Monday, January 7th 2019

ASUS to Introduce the ROG MATRIX GeForce RTX 2080 Ti Graphics Card With Integrated AIO "Infinity Loop"

ASUS is looking to one-up the competition in the flagship graphics card market with its ROG MATRIX rendition of the RTX 2080 Ti interpretatioin of NVIDIA's silicon. The ROG MATRIX GeForce RTX 2080 Ti will incorporate an AIO watercooling solution complete with waterblock, pump, radiator and fans in a triple-slot design. ASUS claims the Infinity Loop cooler will bring about performance equivalent of that of an external 240mm AIO - a bold claim, since physics and proximity of the radiator and fans themselves to the PCB and die should dictate a higher temperature than an otherwise completely external solution.

That said, the design of the Infinity Loop is likely one of the most interesting graphics card cooling designs in some time, with a completely self-contained solution. The shroud and side of the graphics card feature laser cutouts and LED-illuminated elements (because 2019 wouldn't be much different from 2018 in that regard). Out-of-the-box clocks are set at 1815 MHz before any additional overclocking, and the card takes power from 2x 8-pin power connectors. The cost? North of $1600. Now that's design, even in the price-tag.
Source: ASUS
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28 Comments on ASUS to Introduce the ROG MATRIX GeForce RTX 2080 Ti Graphics Card With Integrated AIO "Infinity Loop"

#2
Vayra86
Isn't every loop an infinity loop?

I know, I'm a simple guy, but...
Posted on Reply
#4
Vayra86
VulkanBros said:
....and infinity price....
888 dollars wouldn't be a bad thing :D
Posted on Reply
#5
E-curbi
The Terrible Puddle said:
This is stupid
It's only stupid if you're buying it.

If you're selling it - it's BRILLIANT! :roll:
Posted on Reply
#6
mouacyk
Integrated aio... VRMs still rely completely on passive cooling. This was a good opportunity to enhance the block to actively cool VRMs.
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#7
dorsetknob
"YOUR RMA REQUEST IS CON-REFUSED"
wonder what the life of the pump is ?? MTF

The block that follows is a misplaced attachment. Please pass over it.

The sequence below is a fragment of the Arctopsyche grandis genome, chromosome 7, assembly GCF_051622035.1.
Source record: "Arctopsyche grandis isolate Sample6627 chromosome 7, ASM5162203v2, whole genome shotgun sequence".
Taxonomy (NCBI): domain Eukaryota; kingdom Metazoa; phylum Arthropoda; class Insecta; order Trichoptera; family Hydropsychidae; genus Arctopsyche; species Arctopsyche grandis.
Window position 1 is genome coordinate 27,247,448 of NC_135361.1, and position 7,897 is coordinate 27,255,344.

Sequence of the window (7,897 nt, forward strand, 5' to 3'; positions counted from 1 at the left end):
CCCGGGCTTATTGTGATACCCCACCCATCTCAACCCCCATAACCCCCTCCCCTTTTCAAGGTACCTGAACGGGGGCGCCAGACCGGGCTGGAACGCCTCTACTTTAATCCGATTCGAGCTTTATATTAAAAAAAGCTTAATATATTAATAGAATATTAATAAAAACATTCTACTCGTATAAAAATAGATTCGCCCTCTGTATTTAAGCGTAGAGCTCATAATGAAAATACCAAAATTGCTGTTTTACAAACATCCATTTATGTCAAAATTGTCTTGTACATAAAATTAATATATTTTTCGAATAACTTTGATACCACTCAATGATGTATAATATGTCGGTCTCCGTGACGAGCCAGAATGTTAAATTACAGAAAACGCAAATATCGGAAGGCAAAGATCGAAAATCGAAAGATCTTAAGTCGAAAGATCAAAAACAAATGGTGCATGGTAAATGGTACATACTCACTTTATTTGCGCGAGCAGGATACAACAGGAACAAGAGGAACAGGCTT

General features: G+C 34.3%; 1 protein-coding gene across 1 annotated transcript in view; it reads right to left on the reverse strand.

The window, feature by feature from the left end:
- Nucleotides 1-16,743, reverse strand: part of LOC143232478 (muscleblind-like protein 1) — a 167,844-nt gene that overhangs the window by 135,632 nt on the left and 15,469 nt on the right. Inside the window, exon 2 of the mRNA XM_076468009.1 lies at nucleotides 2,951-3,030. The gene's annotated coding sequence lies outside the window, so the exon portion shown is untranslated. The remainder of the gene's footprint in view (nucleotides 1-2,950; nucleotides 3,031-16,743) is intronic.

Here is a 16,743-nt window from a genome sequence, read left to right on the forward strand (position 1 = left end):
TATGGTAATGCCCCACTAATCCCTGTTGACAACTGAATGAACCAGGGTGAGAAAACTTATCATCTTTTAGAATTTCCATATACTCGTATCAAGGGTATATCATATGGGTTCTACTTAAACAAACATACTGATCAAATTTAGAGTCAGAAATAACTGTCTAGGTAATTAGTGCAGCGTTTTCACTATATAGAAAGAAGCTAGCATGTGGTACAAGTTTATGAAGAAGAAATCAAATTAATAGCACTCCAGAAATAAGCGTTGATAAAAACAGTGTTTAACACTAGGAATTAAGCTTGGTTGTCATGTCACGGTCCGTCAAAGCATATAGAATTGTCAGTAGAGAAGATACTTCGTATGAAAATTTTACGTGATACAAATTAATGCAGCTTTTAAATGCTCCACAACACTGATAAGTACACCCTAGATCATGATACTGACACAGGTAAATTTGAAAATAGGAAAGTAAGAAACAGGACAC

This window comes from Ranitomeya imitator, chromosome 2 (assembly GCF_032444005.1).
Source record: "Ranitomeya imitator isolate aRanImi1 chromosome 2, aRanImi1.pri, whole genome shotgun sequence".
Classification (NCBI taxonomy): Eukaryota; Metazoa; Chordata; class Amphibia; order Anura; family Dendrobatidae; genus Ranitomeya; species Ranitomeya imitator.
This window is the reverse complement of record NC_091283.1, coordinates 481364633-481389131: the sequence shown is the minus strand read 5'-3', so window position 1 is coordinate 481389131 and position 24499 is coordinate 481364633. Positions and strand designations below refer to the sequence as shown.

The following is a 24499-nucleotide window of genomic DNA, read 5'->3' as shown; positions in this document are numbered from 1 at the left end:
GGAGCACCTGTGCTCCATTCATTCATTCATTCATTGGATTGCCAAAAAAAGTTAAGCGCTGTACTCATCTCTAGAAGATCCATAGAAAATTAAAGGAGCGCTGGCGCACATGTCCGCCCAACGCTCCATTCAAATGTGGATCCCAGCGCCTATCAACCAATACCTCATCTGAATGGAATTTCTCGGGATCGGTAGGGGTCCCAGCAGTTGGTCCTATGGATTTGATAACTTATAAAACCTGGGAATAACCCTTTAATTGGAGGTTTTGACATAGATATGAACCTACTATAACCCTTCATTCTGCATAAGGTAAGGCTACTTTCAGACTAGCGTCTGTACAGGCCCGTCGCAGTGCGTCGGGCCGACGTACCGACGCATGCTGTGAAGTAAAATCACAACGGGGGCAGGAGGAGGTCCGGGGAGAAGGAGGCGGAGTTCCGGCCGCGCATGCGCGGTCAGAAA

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#8
phanbuey
the VRM's aren't actually cooled, but rather 'baked' by this and most of these heatpipe coolers. The gpu pumps out a ton heat that then get's blasted into the VRMs; and also transfers to the vram chips. In my experience if you take the cooler off and just put a tiny fan there (a la the NZXT kracken) your cooling of those components actually improves considerably.

Also, an overloaded rad pumps out a TON of heat, esp if the pump is at a low speed - I've learned this by using the NZXT Kracken with a Corsair h55 on a 1080ti, and even with a 1600rpm fan the bottom of the rad was steaming hot, literally felt like the tubes were about to melt after an hour of gaming, and the air coming out of the rad could have slow roasted a ham.

I moved back to the heatpipe cooler since there was no way that h55 could take that kind of punishment regularly, so im curious to see how this does since it doesn't have a ton more surface area than a 120mm rad.
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#9
Chloe Price
1600 usd card with some stupid AIO cooling? Custom loop is the only way for cards like that, if going for liquid.
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#10
phanbuey
Chloe Price said:
1600 usd card with some stupid AIO cooling? Custom loop is the only way for cards like that, if going for liquid.
Don't these cards hit board power limit before temp anyways? Not sure a custom loop even worth it tbh.
Posted on Reply
#12
jabbadap
Afaik, last time I checked highest end Turing cards had very beefy and efficient VRMs, which should be fine even passive cooling up-to LN2/dice OC.

phanbuey said:
Don't these cards hit board power limit before temp anyways? Not sure a custom loop even worth it tbh.
Sure. Without shunt mods for by passing TDP limit, power is one limiting factor. But even without that limit, one would need subzero cooling to overcome that typical freq. wall.
Posted on Reply
#13
Jism
phanbuey said:
the VRM's aren't actually cooled, but rather 'baked' by this and most of these heatpipe coolers. The gpu pumps out a ton heat that then get's blasted into the VRMs; and also transfers to the vram chips. In my experience if you take the cooler off and just put a tiny fan there (a la the NZXT kracken) your cooling of those components actually improves considerably.

Also, an overloaded rad pumps out a TON of heat, esp if the pump is at a low speed - I've learned this by using the NZXT Kracken with a Corsair h55 on a 1080ti, and even with a 1600rpm fan the bottom of the rad was steaming hot, literally felt like the tubes were about to melt after an hour of gaming, and the air coming out of the rad could have slow roasted a ham.

I moved back to the heatpipe cooler since there was no way that h55 could take that kind of punishment regularly, so im curious to see how this does since it doesn't have a ton more surface area than a 120mm rad.
So explain to me if VRM's are designed to run up to 120 degrees, being monitored by sensors is such a bad thing. Maybe you should appy for another internet engineer and dictate on how VRM cooling should be done. Perhaps you can save the million of suffering VRM chips from being baked.
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#14
gamerman
well, what is stupid and whats not.

i guarantie that that asus loop gpu offer much much more brain that amd vega 64,even vega is half cheaper.

amdvega still eat more juice but its also almost 50% slower.

buy that asus 2080 ti loop gpu and buy amdvega64,keep it 2 years, then try sell both. forget amdvega64. no1 buy it, but that asus goes at once and i promise, and good price.
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#15
bogami